Collett in Tokyo Bay in 1945
by Don Moore, a Correspondent for
the Charlotte Sun Newspaper,
via our shipmate Lee Waldorf
The USS Collett was the first American ship to
sail into Tokyo Bay just before the Japanese signed the surrender on
Sept. 2, 1945, ending World War II.
There's not much Nick Gassera remembers about
serving as a seaman aboard the destroyer USS Collett, DD-730, during
World War II. But three
images are still vivid in his mind about WWII after more than six
decades - Okinawa, the typhoon, and being aboard the first American
ship to sail into Tokyo Bay when the Japanese surrendered.
For the record, the Collett saw action in other
battles the 83-year-old former sailor, who resides in Port
Charlotte, is fuzzy about. Places
like Luzon, Iwo Jima, Taiwan, and China.
"In 1944 we sailed for the Hawaiian Islands and
Admiral "Bull" Halsey's fleet. Our
destroyer became part of his fleet and took part in the attack on
Okinawa," he said. "We were
part of the picket line that circled the carriers and protected them
from the kamikazes. We shot
down most of the enemy planes before they reached our flat-tops.
"I was a loader on the Collett's second 5-inch gun
in the front of the destroyer. After
a while we were told to stop firing at the enemy and come out on
deck and take a look. Lots of
kamikazes were going down in flames.
It looked like a shooting gallery in the movies," Gassera
"One kamikaze almost hit the Collett.
A twin-engine Japanese Betty
was headed right for our destroyer. One
of our 20 millimeter gunners was doing everything he could to stop
it from reaching us," he said. "Fifty
yards off the ship's port bow the gunner hit the right spot and the
Betty blew up. Fiery debris
hit the side of the destroyer and rained down on us, but the ship
wasn't damaged by the bomber's near hit and no one was injured
aboard the Collett."
In the middle of the mêlée with the Japanese
suicide pilots, their destroyer was on station, when on April 18,
1945, it encountered a Japanese submarine lurking in the depths off
shore. The Collett sent I-56,
the enemy sub, to the bottom with all hands by using depth charges.
"We knew we got the submarine when debris -
bodies, life preservers and other junk floated to the surface.
There were no survivors," he
At the conclusion of the 82-day battle of Okinawa,
Halsey took the fleet and headed for the main islands of Japan.
The Collett traveled with
hundreds of American ships toward the enemy's home islands.
"We were headed toward Japan when we sailed into a
typhoon. It went on for
several days and the fleet lost two destroyers in the storm,"
Gassera said. "I was on watch
on the bridge and 100-foot waves were breaking over top of us.
The wind was terrible, too.
admiral took the fleet into the center of the storm.
When we got to its center the
water was just like a piece of glass.
Halsey sailed the fleet along with the eye of the typhoon
(where things were calm) until it blew itself out," he said.
For several days the fleet sat 50 miles off the
coast of Japan, waiting. They
knew nothing about the atomic bomb or what was happening with the
enemy ashore. Gassera and
thousands of other sailors waited for something to happen.
"Then it came over the speakers aboard ship that
Japan was unconditionally surrendering.
We didn't know at that time
that two bombs had been dropped," he added.
"We were the first American ship to sail into
Tokyo Bay to make sure Japan was really surrendering.
We were concerned about more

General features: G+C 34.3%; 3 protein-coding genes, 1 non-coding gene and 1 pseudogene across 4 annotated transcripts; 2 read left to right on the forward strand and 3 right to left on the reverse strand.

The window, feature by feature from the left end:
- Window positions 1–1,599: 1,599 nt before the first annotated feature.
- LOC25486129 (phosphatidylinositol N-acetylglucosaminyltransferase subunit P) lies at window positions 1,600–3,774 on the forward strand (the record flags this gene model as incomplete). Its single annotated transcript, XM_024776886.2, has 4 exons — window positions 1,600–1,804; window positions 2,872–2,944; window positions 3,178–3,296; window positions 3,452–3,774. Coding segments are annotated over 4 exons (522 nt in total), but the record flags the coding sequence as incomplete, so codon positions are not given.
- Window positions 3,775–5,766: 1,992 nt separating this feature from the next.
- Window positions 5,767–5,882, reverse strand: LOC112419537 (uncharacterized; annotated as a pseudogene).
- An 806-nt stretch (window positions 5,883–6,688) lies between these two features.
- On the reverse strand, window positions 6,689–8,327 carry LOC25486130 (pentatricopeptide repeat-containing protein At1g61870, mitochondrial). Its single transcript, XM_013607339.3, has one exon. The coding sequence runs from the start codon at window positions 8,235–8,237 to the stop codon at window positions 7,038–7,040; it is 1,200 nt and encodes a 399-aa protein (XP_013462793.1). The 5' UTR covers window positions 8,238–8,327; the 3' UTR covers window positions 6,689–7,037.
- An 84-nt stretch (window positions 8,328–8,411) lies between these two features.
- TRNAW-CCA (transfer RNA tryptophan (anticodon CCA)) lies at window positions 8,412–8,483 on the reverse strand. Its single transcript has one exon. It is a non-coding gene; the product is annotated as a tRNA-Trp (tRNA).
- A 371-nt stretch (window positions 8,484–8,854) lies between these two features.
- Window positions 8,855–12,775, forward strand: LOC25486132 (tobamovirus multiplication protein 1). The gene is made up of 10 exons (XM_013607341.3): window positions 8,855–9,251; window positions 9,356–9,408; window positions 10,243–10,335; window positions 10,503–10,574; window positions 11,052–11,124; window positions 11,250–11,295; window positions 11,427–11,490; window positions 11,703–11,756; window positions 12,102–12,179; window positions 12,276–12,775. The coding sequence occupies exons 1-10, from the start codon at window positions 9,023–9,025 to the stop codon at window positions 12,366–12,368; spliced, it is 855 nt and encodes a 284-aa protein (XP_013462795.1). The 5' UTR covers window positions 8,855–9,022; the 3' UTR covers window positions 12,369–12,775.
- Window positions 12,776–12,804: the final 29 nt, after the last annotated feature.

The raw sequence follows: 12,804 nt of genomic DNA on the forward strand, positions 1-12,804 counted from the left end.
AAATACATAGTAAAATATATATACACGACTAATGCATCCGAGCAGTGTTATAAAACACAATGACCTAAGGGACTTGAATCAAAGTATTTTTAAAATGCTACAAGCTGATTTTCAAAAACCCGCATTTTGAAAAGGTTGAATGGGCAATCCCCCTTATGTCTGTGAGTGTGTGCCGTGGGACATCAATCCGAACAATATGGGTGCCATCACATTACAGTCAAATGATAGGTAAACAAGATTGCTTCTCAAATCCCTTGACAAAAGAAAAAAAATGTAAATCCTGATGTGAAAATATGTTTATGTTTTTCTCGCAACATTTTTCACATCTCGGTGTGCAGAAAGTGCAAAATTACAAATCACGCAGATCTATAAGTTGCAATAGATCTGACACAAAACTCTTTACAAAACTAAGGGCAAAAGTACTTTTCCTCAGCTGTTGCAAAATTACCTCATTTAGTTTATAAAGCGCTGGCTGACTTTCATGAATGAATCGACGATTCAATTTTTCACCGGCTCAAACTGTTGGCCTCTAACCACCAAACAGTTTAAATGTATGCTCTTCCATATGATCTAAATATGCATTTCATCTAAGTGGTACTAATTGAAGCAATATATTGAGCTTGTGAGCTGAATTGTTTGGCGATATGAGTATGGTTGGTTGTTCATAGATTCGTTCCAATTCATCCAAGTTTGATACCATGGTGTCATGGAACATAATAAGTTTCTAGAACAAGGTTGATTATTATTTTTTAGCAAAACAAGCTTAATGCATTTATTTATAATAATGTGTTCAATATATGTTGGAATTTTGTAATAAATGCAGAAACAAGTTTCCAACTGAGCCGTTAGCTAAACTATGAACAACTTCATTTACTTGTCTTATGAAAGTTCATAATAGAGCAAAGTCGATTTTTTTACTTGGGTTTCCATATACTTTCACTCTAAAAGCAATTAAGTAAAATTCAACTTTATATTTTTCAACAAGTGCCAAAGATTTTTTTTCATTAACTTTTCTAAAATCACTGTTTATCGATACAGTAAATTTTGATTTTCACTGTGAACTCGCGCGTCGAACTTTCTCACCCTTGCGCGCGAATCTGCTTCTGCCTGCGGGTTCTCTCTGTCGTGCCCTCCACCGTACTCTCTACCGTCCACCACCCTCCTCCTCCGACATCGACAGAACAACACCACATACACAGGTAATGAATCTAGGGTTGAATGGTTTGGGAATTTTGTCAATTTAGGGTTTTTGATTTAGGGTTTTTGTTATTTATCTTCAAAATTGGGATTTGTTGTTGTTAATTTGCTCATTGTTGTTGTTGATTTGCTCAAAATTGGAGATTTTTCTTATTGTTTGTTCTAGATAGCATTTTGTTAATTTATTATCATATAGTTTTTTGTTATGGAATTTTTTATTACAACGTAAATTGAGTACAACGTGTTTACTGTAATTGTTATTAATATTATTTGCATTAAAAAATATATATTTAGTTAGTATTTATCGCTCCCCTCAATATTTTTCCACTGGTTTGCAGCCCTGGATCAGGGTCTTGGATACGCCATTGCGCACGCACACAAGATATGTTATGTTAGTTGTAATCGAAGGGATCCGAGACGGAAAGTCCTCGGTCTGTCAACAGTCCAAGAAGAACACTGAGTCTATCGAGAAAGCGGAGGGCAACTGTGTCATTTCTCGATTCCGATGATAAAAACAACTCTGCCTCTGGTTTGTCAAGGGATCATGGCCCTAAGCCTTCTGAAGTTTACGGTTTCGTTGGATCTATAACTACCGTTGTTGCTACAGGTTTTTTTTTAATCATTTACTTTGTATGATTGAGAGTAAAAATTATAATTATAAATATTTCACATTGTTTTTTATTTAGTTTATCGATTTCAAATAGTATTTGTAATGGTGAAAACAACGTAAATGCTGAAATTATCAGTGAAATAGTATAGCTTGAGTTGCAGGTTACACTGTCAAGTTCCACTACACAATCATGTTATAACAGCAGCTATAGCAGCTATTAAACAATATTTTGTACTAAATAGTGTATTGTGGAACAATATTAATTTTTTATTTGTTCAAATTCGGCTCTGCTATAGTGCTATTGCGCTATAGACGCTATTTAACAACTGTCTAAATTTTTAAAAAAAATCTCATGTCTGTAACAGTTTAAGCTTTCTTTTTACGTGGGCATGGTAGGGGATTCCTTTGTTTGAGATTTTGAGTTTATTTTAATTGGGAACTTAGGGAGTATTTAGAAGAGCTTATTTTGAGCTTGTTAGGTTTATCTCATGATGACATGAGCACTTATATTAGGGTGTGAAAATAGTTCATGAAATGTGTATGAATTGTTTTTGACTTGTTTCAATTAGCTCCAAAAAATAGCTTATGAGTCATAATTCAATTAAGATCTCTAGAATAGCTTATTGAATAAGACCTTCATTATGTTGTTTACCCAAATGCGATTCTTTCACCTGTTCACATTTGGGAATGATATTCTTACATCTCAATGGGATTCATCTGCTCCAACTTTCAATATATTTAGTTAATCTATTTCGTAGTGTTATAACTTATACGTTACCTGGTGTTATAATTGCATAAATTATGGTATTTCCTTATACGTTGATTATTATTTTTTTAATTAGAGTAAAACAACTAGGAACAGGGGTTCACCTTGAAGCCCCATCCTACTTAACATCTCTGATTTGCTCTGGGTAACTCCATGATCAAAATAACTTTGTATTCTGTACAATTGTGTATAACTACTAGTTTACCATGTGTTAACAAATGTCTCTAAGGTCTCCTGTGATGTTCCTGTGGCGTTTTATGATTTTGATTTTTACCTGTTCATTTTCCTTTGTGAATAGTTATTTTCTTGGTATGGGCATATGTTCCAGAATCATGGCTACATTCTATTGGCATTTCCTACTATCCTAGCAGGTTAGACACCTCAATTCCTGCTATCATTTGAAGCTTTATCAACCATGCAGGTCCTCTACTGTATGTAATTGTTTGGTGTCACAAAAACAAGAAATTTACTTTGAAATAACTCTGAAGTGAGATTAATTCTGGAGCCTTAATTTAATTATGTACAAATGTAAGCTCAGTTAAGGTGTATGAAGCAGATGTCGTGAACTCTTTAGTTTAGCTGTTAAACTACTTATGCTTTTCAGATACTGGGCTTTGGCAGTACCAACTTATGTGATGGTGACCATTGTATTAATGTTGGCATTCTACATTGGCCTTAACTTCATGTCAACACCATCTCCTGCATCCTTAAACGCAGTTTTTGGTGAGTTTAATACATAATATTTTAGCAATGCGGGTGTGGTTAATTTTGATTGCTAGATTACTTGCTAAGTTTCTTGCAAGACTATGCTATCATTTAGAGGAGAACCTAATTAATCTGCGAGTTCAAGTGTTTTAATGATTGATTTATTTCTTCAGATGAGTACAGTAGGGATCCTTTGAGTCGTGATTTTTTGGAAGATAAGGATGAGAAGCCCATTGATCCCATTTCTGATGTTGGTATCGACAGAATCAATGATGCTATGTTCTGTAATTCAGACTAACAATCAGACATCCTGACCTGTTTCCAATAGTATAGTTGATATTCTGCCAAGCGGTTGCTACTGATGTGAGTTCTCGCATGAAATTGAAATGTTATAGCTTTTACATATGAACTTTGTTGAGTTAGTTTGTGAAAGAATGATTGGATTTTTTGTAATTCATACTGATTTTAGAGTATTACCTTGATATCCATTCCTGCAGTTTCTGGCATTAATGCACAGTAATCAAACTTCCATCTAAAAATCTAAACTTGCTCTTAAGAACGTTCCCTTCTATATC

attacks from kamikazes because they didn't want to surrender,"
"Our captain told us he had been advised the
Japanese would drape white sheets over the barrels of their shore
batteries located on the hills at the entrance to Tokyo Bay to
indicate they wouldn't fire on us," he said.
"We weren't to shoot at them
if they were covered, but if they weren't we were to fire on the
single uncovered cannon. All
the Japanese guns were covered," he said.
With the assistance of a Japanese harbor pilot,
the Collett sailed slowly and cautiously into heavily mined Tokyo
Bay. In the distance
along the shore they could see what was left of that Japanese
Imperial Navy - battleships, carriers, cruisers and destroyers -
riding peacefully at anchor.
"We sailed around the harbor past the enemy fleet
and back out to the entrance. Admiral
Halsey was waiting aboard the battleship Missouri for us to complete
the inspection tour that took us four or five hours," Gassera said.
"Then the Missouri led the
fleet into the harbor and dropped anchor.
We weren't in the harbor for
the surrender ceremony."
The Collett stayed offshore and waited for the
signing that officially ended World War II.
"About a week later our crew was given liberty and
went ashore in Tokyo. The
Japanese civilians seemed sort of afraid of us, but we had no
problems with them," he said. "I
didn't want anything to do with them because I had been fighting
them all these months. I went
back to the Collett and stayed aboard ship until we sailed."
A couple of weeks later the Collett hoisted its
anchor and headed for Honolulu. After
that the 300-man crew headed for San Diego, Calif.
After a 30 days leave to see his folks and get
acquainted with the USA again, Gassera returned to the Collett,
which was about to sail for China, but he didn't go.
He was injured in a freak
accident aboard ship and spent the next 18 months recovering in a
Navy hospital in San Diego.
After he was discharged Gassera returned to
Elizabeth, N.J., where he went to work as a machinist.
Gassera and his wife, Agnes,
moved to Port Charlotte in 1993. They
have two sons and two daughters, as well as 12 grandchildren and 12
- - -
NOTE: We are grateful that on 6 Oct 2010, Don
Moore (email@example.com) a correspondent of the Charlotte Sun
Newspaper in Port Charlotte, FL granted us permission to copy this
story. Please see Don’s
website www.donmooreswartales.com for other stories.